a linguistic form that occurs only in combination with other forms. In word formation, a combining form may conjoin with an independent word (mini- + skirt), another combining form (photo- + -graphy), or an affix (cephal- + -ic); it is thus distinct from an affix, which can be added to either a free word or a combining form but not solely to another affix (Iceland + -ic or cephal- + -ic but not pro- + -ic). There are three types of combining forms: (1) forms borrowed from Greek or Latin that are derivatives of independent nouns, adjectives, or verbs in those languages; these combining forms, used in the formation of learned coinages, often semantically parallel independent words in English (cf., for example, cardio- in relation to heart, -phile in relation to lover) and usually appear only in combination with other combining forms of Greek or Latin origin (bibliophile, not bookphile); (2) the compounding form of a free-standing English word; such a combining form usually has only a single, restricted sense of the free word, and may differ from the word phonetically. Compare -proof, -wide, -worthy, -land, -man; (3) a form extracted from an existing free word and used as a bound form, typically maintaining the meaning of the free word, or some facet of it. Compare heli-2, mini-, para-3, -aholic, -gate, -orama. Note that the term “combining form” does not specify placement before or after the element to which the form is attached.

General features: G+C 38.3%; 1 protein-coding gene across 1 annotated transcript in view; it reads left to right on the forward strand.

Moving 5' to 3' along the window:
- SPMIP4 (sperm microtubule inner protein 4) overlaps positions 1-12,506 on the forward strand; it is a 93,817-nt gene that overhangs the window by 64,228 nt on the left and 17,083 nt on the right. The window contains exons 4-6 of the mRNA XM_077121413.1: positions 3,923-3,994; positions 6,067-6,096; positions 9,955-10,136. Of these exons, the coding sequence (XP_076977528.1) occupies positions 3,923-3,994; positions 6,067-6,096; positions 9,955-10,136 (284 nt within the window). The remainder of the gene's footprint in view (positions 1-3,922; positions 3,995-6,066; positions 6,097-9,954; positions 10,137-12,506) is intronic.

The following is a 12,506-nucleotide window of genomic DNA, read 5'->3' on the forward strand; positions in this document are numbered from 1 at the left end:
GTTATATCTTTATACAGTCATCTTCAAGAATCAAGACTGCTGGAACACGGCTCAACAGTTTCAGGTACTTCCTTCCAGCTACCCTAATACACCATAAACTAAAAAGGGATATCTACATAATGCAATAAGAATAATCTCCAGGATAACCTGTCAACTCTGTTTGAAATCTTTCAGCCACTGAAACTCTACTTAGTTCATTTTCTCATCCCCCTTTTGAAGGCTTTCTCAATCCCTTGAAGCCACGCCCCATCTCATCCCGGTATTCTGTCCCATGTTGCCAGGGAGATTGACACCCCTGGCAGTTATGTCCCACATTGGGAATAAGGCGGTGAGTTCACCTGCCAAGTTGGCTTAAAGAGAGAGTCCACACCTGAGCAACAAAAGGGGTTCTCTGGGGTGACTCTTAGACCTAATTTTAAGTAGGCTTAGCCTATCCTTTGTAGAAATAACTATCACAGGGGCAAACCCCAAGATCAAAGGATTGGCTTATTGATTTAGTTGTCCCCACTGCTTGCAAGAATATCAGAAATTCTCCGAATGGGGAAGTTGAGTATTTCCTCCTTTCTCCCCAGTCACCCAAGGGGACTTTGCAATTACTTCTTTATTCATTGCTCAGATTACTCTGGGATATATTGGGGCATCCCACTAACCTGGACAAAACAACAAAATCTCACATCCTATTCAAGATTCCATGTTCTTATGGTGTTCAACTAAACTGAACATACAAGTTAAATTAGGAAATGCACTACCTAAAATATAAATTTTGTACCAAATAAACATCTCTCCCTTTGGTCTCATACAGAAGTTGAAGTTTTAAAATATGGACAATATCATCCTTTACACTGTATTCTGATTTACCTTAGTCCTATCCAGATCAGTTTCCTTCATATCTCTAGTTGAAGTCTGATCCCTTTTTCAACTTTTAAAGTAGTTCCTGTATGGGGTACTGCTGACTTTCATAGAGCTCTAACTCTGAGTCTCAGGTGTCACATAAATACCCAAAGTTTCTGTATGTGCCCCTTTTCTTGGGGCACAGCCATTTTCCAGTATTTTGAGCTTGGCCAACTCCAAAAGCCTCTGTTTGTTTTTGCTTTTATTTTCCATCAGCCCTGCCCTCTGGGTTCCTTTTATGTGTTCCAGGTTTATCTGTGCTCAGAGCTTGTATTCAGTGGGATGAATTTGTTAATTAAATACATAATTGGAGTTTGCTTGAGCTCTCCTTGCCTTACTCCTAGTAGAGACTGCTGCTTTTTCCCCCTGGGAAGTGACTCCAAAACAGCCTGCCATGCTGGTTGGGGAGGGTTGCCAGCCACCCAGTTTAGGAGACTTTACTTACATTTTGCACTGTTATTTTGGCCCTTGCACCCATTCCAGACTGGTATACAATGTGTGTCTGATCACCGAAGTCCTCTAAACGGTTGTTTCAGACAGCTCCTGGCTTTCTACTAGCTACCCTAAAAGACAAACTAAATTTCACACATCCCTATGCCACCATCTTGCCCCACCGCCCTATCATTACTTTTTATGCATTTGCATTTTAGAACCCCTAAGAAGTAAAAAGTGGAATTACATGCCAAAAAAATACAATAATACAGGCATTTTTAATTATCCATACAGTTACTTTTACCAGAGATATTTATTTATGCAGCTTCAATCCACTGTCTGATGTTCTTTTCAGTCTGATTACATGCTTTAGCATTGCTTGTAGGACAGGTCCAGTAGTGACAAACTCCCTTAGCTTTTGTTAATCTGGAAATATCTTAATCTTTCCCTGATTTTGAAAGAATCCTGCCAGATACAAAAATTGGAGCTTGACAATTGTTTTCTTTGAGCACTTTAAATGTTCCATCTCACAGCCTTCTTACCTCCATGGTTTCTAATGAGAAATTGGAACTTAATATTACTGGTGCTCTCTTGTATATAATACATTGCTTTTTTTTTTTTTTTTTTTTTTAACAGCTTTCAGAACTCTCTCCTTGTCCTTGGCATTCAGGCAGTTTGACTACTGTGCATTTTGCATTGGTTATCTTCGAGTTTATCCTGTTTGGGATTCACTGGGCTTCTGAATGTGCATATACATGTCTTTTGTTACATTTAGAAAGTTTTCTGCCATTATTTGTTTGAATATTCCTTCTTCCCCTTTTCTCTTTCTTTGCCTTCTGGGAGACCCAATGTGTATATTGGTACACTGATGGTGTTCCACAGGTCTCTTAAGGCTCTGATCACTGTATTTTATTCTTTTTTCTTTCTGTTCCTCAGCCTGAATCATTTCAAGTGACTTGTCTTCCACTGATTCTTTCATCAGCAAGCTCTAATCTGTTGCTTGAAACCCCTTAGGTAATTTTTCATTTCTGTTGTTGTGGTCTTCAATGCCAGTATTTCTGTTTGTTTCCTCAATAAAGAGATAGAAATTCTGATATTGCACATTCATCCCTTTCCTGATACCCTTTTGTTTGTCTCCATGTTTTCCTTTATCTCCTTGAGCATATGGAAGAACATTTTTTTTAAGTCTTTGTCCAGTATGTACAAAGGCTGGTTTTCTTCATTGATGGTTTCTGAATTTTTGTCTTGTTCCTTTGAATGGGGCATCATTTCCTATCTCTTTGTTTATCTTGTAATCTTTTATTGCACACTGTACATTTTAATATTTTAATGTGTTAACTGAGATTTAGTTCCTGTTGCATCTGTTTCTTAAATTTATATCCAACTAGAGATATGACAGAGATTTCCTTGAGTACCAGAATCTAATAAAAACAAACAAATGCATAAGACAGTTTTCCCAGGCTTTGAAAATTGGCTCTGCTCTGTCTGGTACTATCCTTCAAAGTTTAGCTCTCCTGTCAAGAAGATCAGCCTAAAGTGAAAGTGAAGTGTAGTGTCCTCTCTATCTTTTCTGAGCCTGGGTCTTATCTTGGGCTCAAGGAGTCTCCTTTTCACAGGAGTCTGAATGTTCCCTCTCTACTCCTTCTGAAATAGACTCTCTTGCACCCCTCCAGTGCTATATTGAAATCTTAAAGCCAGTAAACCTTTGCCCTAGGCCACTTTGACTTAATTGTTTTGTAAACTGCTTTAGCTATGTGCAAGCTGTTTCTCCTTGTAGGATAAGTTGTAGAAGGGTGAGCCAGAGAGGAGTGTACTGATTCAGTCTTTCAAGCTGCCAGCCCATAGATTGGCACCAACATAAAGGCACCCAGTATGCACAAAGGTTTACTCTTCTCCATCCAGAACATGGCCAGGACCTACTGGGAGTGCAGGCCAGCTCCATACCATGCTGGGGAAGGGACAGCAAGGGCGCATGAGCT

A Long List of Affixes: Suffixes, Prefixes, and Combining FormsSuffixes -able, -ible, -ile: (form adjs) able to, fit to, worthy, capable; apt to; subject to being ~-ed -ac: one affect with -ac, -al, -ane, -ar, -ary, -ch, -ese, -ic, -ical, -id, -ile, -ine, -ish, -ory: like, of, pertaining to; characterized by -aceae: families of plants -aceous, -ous: resemblance to a substance; full of -acy, -age, -ance, -ancy, -asm, -dom, -ence, -ency, -hood, -ism, -ity, -ment, -mony, -ness, -ry, -ship, …
Did You Know How This Word Was Formed?Words are funny things. Here are some that might not mean what you thought ... at least when they were originally formed.
- combined pregnancy,
- combined version,
- combining weight,
- combo store,
Origin of combining form
First recorded in 1880–85
Dictionary.com Unabridged Based on the Random House Unabridged Dictionary, © Random House, Inc. 2019
a linguistic element that occurs only as part of a compound word, such as anthropo- in anthropology
Collins English Dictionary - Complete & Unabridged 2012 Digital Edition © William Collins Sons & Co. Ltd. 1979, 1986 © HarperCollins Publishers 1998, 2000, 2003, 2005, 2006, 2007, 2009, 2012